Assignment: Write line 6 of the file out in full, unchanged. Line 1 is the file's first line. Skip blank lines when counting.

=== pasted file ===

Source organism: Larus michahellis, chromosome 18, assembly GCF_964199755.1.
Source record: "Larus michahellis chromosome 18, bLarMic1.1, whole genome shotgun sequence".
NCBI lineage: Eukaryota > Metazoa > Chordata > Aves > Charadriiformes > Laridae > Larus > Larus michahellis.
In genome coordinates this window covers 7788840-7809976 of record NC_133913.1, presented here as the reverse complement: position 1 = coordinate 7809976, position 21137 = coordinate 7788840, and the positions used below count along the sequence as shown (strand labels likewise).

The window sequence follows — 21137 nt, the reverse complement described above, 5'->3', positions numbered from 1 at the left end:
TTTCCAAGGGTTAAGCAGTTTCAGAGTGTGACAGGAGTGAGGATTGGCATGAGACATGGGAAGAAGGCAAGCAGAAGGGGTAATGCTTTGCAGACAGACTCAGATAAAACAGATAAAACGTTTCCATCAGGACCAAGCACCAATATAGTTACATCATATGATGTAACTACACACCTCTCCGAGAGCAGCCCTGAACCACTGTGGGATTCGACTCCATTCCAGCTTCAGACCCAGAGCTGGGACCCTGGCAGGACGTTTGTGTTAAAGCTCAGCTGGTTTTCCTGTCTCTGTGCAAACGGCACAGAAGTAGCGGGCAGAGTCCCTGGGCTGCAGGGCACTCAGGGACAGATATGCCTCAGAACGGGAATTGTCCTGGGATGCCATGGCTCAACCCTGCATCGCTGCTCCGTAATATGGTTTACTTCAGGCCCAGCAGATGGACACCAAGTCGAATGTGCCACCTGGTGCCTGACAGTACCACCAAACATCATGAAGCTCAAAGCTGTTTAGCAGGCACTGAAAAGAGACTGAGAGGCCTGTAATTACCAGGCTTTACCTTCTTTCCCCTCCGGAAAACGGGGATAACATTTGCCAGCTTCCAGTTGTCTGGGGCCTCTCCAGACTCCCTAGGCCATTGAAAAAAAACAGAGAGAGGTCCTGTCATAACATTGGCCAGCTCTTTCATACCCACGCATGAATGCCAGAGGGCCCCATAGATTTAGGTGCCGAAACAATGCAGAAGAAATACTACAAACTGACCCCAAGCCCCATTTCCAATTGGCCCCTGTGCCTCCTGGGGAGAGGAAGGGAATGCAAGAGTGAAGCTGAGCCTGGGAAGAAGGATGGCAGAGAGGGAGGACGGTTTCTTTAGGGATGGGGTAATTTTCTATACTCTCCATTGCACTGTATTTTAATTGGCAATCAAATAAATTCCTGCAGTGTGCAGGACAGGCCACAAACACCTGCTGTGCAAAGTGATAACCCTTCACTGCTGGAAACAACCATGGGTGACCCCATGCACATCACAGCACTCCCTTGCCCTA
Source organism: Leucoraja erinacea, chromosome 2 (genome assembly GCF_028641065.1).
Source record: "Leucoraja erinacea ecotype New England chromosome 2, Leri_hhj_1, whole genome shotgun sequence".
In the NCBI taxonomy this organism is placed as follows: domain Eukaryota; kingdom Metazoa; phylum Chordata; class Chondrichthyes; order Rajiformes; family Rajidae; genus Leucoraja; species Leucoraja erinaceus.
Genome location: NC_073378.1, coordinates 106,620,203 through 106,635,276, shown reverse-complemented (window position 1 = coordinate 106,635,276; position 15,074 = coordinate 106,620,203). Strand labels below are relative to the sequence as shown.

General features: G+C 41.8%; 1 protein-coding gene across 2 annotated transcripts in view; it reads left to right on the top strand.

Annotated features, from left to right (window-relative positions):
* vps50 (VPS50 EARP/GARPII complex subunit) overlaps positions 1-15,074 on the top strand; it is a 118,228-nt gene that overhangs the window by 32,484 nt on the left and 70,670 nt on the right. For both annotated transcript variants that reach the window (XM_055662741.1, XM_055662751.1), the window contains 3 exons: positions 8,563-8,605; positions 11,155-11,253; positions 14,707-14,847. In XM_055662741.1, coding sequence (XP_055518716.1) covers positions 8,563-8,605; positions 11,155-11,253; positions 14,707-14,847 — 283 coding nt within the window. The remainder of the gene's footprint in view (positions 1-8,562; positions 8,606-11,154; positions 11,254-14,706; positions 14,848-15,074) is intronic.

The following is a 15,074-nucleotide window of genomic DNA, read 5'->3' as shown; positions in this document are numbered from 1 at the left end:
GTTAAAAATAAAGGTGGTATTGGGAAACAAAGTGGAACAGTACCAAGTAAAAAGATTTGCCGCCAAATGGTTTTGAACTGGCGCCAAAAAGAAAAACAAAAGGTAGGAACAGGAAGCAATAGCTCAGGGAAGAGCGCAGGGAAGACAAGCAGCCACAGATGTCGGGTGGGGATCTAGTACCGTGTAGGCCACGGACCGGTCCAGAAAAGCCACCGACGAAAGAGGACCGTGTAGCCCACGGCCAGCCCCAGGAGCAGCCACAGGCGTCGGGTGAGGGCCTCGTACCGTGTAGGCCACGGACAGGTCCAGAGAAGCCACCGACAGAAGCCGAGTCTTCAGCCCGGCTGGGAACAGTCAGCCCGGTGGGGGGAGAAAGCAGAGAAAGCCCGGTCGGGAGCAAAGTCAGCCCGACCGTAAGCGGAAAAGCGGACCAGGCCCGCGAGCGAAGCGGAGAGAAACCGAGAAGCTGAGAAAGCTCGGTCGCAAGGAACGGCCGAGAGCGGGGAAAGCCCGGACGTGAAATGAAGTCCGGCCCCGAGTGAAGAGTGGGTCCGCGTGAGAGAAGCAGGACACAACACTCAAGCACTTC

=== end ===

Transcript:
TTTCCAAGGGTTAAGCAGTTTCAGAGTGTGACAGGAGTGAGGATTGGCATGAGACATGGGAAGAAGGCAAGCAGAAGGGGTAATGCTTTGCAGACAGACTCAGATAAAACAGATAAAACGTTTCCATCAGGACCAAGCACCAATATAGTTACATCATATGATGTAACTACACACCTCTCCGAGAGCAGCCCTGAACCACTGTGGGATTCGACTCCATTCCAGCTTCAGACCCAGAGCTGGGACCCTGGCAGGACGTTTGTGTTAAAGCTCAGCTGGTTTTCCTGTCTCTGTGCAAACGGCACAGAAGTAGCGGGCAGAGTCCCTGGGCTGCAGGGCACTCAGGGACAGATATGCCTCAGAACGGGAATTGTCCTGGGATGCCATGGCTCAACCCTGCATCGCTGCTCCGTAATATGGTTTACTTCAGGCCCAGCAGATGGACACCAAGTCGAATGTGCCACCTGGTGCCTGACAGTACCACCAAACATCATGAAGCTCAAAGCTGTTTAGCAGGCACTGAAAAGAGACTGAGAGGCCTGTAATTACCAGGCTTTACCTTCTTTCCCCTCCGGAAAACGGGGATAACATTTGCCAGCTTCCAGTTGTCTGGGGCCTCTCCAGACTCCCTAGGCCATTGAAAAAAAACAGAGAGAGGTCCTGTCATAACATTGGCCAGCTCTTTCATACCCACGCATGAATGCCAGAGGGCCCCATAGATTTAGGTGCCGAAACAATGCAGAAGAAATACTACAAACTGACCCCAAGCCCCATTTCCAATTGGCCCCTGTGCCTCCTGGGGAGAGGAAGGGAATGCAAGAGTGAAGCTGAGCCTGGGAAGAAGGATGGCAGAGAGGGAGGACGGTTTCTTTAGGGATGGGGTAATTTTCTATACTCTCCATTGCACTGTATTTTAATTGGCAATCAAATAAATTCCTGCAGTGTGCAGGACAGGCCACAAACACCTGCTGTGCAAAGTGATAACCCTTCACTGCTGGAAACAACCATGGGTGACCCCATGCACATCACAGCACTCCCTTGCCCTA